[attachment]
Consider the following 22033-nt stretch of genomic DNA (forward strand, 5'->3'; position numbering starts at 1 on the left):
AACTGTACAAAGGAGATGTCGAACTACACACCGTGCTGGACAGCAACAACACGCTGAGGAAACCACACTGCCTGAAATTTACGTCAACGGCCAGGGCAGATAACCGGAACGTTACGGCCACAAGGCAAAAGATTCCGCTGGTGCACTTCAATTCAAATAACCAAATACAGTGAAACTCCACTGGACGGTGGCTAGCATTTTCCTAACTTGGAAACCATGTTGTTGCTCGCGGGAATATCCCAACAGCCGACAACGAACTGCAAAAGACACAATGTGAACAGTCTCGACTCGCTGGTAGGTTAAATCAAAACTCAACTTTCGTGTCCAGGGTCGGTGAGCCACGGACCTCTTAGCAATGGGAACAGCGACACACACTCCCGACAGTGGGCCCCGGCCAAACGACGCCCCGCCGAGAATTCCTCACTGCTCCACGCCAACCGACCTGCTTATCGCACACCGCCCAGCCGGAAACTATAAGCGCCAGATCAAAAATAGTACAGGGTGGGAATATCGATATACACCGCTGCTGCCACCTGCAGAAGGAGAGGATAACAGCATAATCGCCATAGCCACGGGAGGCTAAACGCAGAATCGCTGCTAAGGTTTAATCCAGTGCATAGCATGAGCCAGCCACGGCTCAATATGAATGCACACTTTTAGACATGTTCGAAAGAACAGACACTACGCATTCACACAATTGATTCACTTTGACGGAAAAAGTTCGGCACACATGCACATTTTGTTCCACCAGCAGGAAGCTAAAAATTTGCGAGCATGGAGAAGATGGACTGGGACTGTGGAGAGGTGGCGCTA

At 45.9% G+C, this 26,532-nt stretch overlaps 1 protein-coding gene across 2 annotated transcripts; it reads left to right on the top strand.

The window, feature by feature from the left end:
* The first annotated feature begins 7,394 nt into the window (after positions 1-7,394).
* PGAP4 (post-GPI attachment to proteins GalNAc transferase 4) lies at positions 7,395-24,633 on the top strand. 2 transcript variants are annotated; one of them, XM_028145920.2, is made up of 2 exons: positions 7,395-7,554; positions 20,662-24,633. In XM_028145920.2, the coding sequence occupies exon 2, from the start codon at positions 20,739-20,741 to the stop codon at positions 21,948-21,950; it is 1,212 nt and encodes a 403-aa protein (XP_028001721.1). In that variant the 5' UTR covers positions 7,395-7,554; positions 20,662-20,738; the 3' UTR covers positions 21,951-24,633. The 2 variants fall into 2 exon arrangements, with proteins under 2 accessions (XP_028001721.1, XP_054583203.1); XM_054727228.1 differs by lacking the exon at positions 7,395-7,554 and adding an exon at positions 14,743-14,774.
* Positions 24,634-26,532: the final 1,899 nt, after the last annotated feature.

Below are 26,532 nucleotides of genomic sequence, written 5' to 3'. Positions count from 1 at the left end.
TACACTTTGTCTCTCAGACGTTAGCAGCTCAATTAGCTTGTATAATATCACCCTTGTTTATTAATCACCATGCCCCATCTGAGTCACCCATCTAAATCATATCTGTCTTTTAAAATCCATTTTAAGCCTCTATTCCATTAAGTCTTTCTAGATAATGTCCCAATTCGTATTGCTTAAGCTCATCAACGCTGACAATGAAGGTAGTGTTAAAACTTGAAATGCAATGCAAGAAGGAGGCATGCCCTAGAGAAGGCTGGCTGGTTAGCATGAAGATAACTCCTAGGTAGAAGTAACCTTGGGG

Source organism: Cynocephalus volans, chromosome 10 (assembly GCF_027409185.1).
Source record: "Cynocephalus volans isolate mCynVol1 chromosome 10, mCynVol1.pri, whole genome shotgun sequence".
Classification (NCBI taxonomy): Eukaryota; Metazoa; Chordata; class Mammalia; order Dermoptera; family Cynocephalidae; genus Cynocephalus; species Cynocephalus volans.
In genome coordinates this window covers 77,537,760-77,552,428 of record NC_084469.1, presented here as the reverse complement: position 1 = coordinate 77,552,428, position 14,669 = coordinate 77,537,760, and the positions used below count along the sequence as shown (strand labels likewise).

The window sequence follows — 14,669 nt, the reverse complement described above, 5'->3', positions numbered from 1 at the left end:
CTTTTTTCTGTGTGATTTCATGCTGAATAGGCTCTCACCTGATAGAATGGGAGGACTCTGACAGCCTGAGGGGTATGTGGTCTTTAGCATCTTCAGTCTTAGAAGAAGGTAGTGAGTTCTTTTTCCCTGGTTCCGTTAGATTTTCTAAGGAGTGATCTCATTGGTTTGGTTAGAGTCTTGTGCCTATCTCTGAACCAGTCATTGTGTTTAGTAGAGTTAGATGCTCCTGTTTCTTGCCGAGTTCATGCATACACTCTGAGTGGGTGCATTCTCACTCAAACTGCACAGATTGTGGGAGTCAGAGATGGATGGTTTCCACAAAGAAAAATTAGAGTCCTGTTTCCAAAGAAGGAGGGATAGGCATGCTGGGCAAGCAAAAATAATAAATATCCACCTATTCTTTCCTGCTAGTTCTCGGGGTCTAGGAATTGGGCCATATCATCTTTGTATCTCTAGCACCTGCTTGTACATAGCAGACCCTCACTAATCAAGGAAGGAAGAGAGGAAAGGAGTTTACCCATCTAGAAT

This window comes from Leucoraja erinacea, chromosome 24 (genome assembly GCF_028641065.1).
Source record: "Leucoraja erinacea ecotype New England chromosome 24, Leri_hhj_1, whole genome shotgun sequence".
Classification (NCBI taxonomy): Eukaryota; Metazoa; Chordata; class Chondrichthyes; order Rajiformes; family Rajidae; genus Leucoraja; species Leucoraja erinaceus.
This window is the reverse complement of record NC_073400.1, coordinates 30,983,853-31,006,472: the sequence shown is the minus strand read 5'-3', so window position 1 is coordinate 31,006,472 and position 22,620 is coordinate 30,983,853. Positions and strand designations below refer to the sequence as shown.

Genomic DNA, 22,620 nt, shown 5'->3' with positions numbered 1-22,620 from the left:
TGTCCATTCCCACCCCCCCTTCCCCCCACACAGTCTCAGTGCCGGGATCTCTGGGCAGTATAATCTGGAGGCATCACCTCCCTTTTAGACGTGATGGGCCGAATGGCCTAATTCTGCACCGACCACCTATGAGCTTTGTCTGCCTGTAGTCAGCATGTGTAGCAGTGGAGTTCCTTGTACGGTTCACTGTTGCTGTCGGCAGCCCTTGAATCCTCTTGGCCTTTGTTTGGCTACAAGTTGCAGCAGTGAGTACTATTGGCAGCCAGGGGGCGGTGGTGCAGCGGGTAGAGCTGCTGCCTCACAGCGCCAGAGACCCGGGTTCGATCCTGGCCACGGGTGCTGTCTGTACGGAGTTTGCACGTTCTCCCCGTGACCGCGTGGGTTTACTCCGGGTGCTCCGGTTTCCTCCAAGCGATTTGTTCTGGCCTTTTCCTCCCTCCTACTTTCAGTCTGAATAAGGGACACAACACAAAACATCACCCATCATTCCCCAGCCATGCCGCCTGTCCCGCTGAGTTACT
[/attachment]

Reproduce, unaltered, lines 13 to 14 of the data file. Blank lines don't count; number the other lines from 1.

In genome coordinates this window covers 77,537,760-77,552,428 of record NC_084469.1, presented here as the reverse complement: position 1 = coordinate 77,552,428, position 14,669 = coordinate 77,537,760, and the positions used below count along the sequence as shown (strand labels likewise).

The window sequence follows — 14,669 nt, the reverse complement described above, 5'->3', positions numbered from 1 at the left end: